mila geran photo
ORIGINALLY PUBLISHED ON NOV. 29, 1985
By Steve Newton
Outside the hotel a huge tour bus sits, the dust on its sides inscribed with messages like “The Crue Rules”, “I Love You Vince”, and, strangely enough, “KISS”. Inside the lobby, a gaggle of pubescent females are trying to weasel information out of a hotel doorman, and teenage boys in denim rock-patched jackets sit idly about.
Upstairs, the elevator door opens on a bearded, unsmiling fella with a transmitter in his hand and a Harley Davidson belt around his waist. He sits up anxiously and peers in, then relaxes when he sees the shaft’s occupants pose no threat to security. I decide right then and there not to cause this guy any trouble, and wait quietly while the local WEA Records rep goes and arranges my interview with Mick Mars, guitarist for “the bad boys of metal”, Mötley Crüe.
The L.A. group were in town recently, touring in support of their third album Theatre of Pain. Mars, singer Vince Neil, bassist Nikki Sixx, and drummer Tommy Lee make up one very successful band. Their second album, Shout at the Devil, hit platinum status, and their new one–with the help of a video/single of Brownsville Station’s hit “Smokin’ In the Boys Room”–will probably outsell that.
Mötley Crüe aren’t one of metal’s more talented bands, but then, KISS weren’t exactly virtuosos either, and they made a few bucks. Wild image, rebelliousness, and a few catchy tunes can still do wonders when it comes to moving vinyl.
In the case of Mötley Crüe, they could use the money, as singer Neil has been ordered to pay $2.7 million to the two victims he injured in a drunk driving accident last December. The car crash also took the life of Neil’s buddy Razzle, then drummer for Hanoi Rocks.
Here’s Mars on the band’s image change, their forbears KISS, the new album, his fave guitarists, groups, and groupies.
I’ve noticed from pictures in rock magazines that you’ve dropped the “heavy leather” image.
Yeah we did do that. We’ve always been a bit different-looking band than anybody else. And everybody, now, is wearing lots of leather and studs and blowing out their hair and stuff. So it’s time for us to change, ’cause we don’t want to be stuck into that mainstream. It’s just to be something different.
Where do you get your clothes?
We design our own clothes, and then we have somebody make them. We don’t make the patterns, but we just sit there and say “Hey, this is what we want.” And the guy does it.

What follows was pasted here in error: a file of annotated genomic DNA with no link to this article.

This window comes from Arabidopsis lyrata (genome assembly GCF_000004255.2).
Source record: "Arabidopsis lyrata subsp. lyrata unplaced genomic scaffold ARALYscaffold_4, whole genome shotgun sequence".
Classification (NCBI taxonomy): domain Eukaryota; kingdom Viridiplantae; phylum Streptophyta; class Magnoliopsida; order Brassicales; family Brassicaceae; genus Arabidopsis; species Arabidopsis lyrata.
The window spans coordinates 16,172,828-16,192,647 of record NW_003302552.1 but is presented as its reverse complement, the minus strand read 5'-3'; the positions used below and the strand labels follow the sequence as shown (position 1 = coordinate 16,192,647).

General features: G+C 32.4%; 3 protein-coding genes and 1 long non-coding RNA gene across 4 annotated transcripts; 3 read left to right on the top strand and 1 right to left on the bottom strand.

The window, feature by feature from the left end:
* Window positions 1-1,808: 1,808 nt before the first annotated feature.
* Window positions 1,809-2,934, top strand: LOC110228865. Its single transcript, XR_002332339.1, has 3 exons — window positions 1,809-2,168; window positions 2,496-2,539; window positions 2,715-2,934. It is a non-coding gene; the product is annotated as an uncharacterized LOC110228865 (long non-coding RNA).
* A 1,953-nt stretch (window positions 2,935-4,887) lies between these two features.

How important have the costumes and image been to Mötley Crüe’s success?
I would say that our costuming and our staging and everything is just like theatre. I mean you wouldn’t go to a Broadway show or somethin’ and see guys in street clothes up there acting out their parts. I just think that the costuming and the staging and stuff–you need to have that. It’s like “Okay here’s the cake, put the icing on it,” you know.
Were KISS a big influence on you guys?
[Sighs heavily] A lot of people compare us with those guys. I don’t really see any comparison. Because we wear makeup, and they wore makeup, but they wore like the white, mime-type. We wear a different type. It’s like Alice Cooper too–I guess when KISS were happening everybody was going “Hey, what did Alice Cooper have to do with this?” Makeup bands are always being compared to one another.
Theatre of Pain doesn’t sound as heavy to me as Shout at the Devil. Is the band softening a little?
No. By no means. I mean listen to cuts like “Fight For Your Rights” and “Louder Than Hell” and “Use It or Lose It”. That’s by no means any softer than Shout. Shout was a rougher sounding album, because we had to do it in such a short time. I think that maybe you might be confusing “more polished” with “softer”.
I actually like Too Fast For Love more than your last two albums. You seemed hungrier then.
Yeah, well that was a demo tape. We did that one in about two weeks. Then Roy Thomas Baker came in and remixed it.
Your guitar sound on that record had a little more bite to it or something.
Yeah, I mean that’s without a producer and stuff. I just took my Marshalls in a room about half the size of this and cranked it up and put overdrives on the top end. It just made it real distorted.
Whose idea was it to cover Brownsville Station’s “Smokin’ In the Boys Room”?
Vince’s. When we first started the band we tried to play that song, and it was like “uugghhyeechh”. We sounded like crap, I’ll tell ya. And just right before we did Theatre of Pain Vince said “Hey let’s try it one more time.” So we tried it, and it just worked. I think it’s because we’ve been together now for five years, and we know how to play with each other.
Were Brownsville Station a favourite band of yours?
Well I listened to that song a lot, but…. Sorry Cub [Cub Koda of Brownsville] I did not go out and buy the album or nothin’.
Which bands were your fave back ten years ago, at the time of that song?
Who do you listen to nowadays, in your spare time?
I like to listen to quite a few bands–anywhere from Sheila E. to ZZ Top.
What about guitarists?
Jeff Beck has always been my favourite and he always will be. Always.
What do you think of the new superstar guitarists of today, like Yngwie Malmsteen?
He’s an incredible guitar player, but his attitude is so poor that I think it really turns people off. He could be like the best ever in the world if he just changed his attitude, ’cause it really screws people’s heads up. He goes [with a Swedish accent] “Well I don’t care. F*** it, I don’t care.”
Your band gets an awful lot of publicity from fanzines like Circus. You seem to be on the cover almost every second issue.
Yeah, that is pretty strange. I like Circus magazine and all that, they’re alright, but really, the kids don’t want to see any particular one person on the cover month after month. Whether it be us, whether it be Yngwie Malmsteen, whoever. Kids can kind of burn out if it’s a one-dimensional thing.
Mötley Crüe have come under attack from the “Washington Wives”, who want to rate records and have warnings on them…
Yeah, that’s already happening in the States. But the record companies volunteered it–it wasn’t like going to a ballot for people to vote on or anything. Those Washington Wives…it’s just humorous to me. I think it’s funny.
Your tune “Bastard” from Shout At the Devil–they were pointing that one out because of the line “Out go the lights, in goes my knife, pull out his life.”
Well that song was written about a certain person that we used to work with–I’m not gonna say what position or anything else–that we felt we were stabbed in the back by. And so it’s just a reversal on that, it’s just like “Hey, I’m gonna turn the tables around.”